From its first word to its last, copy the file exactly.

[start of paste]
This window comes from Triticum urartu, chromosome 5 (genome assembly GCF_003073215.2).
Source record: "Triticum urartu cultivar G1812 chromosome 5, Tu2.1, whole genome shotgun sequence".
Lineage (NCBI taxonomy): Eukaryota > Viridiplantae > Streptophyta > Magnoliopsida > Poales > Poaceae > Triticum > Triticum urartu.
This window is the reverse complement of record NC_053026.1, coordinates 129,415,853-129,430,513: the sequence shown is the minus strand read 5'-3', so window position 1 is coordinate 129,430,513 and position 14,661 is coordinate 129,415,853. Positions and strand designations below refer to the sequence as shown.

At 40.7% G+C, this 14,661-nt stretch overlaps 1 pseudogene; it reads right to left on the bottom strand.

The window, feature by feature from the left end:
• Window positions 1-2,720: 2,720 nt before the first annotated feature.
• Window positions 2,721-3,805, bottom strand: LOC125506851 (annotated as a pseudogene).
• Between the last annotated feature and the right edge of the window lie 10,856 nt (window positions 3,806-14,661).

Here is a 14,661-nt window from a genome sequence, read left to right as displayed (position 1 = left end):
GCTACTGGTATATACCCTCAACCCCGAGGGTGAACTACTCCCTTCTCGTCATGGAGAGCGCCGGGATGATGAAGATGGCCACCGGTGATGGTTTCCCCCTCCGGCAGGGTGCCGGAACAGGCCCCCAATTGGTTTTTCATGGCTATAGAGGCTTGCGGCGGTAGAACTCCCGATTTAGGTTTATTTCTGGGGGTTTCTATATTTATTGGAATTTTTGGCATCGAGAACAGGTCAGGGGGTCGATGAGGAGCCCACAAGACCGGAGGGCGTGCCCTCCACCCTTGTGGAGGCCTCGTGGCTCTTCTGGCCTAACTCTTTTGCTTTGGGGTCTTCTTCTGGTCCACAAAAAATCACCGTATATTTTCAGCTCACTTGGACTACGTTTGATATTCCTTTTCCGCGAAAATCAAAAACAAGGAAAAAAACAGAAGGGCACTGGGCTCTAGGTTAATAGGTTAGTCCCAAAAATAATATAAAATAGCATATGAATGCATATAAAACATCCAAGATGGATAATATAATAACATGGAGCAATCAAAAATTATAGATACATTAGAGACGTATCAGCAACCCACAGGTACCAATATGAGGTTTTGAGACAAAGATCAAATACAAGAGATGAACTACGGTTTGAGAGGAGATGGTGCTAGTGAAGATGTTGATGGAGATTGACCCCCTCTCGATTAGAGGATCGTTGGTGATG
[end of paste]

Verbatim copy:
This window comes from Triticum urartu, chromosome 5 (genome assembly GCF_003073215.2).
Source record: "Triticum urartu cultivar G1812 chromosome 5, Tu2.1, whole genome shotgun sequence".
Lineage (NCBI taxonomy): Eukaryota > Viridiplantae > Streptophyta > Magnoliopsida > Poales > Poaceae > Triticum > Triticum urartu.
This window is the reverse complement of record NC_053026.1, coordinates 129,415,853-129,430,513: the sequence shown is the minus strand read 5'-3', so window position 1 is coordinate 129,430,513 and position 14,661 is coordinate 129,415,853. Positions and strand designations below refer to the sequence as shown.

At 40.7% G+C, this 14,661-nt stretch overlaps 1 pseudogene; it reads right to left on the bottom strand.

The window, feature by feature from the left end:
• Window positions 1-2,720: 2,720 nt before the first annotated feature.
• Window positions 2,721-3,805, bottom strand: LOC125506851 (annotated as a pseudogene).
• Between the last annotated feature and the right edge of the window lie 10,856 nt (window positions 3,806-14,661).

Here is a 14,661-nt window from a genome sequence, read left to right as displayed (position 1 = left end):
GCTACTGGTATATACCCTCAACCCCGAGGGTGAACTACTCCCTTCTCGTCATGGAGAGCGCCGGGATGATGAAGATGGCCACCGGTGATGGTTTCCCCCTCCGGCAGGGTGCCGGAACAGGCCCCCAATTGGTTTTTCATGGCTATAGAGGCTTGCGGCGGTAGAACTCCCGATTTAGGTTTATTTCTGGGGGTTTCTATATTTATTGGAATTTTTGGCATCGAGAACAGGTCAGGGGGTCGATGAGGAGCCCACAAGACCGGAGGGCGTGCCCTCCACCCTTGTGGAGGCCTCGTGGCTCTTCTGGCCTAACTCTTTTGCTTTGGGGTCTTCTTCTGGTCCACAAAAAATCACCGTATATTTTCAGCTCACTTGGACTACGTTTGATATTCCTTTTCCGCGAAAATCAAAAACAAGGAAAAAAACAGAAGGGCACTGGGCTCTAGGTTAATAGGTTAGTCCCAAAAATAATATAAAATAGCATATGAATGCATATAAAACATCCAAGATGGATAATATAATAACATGGAGCAATCAAAAATTATAGATACATTAGAGACGTATCAGCAACCCACAGGTACCAATATGAGGTTTTGAGACAAAGATCAAATACAAGAGATGAACTACGGTTTGAGAGGAGATGGTGCTAGTGAAGATGTTGATGGAGATTGACCCCCTCTCGATTAGAGGATCGTTGGTGATG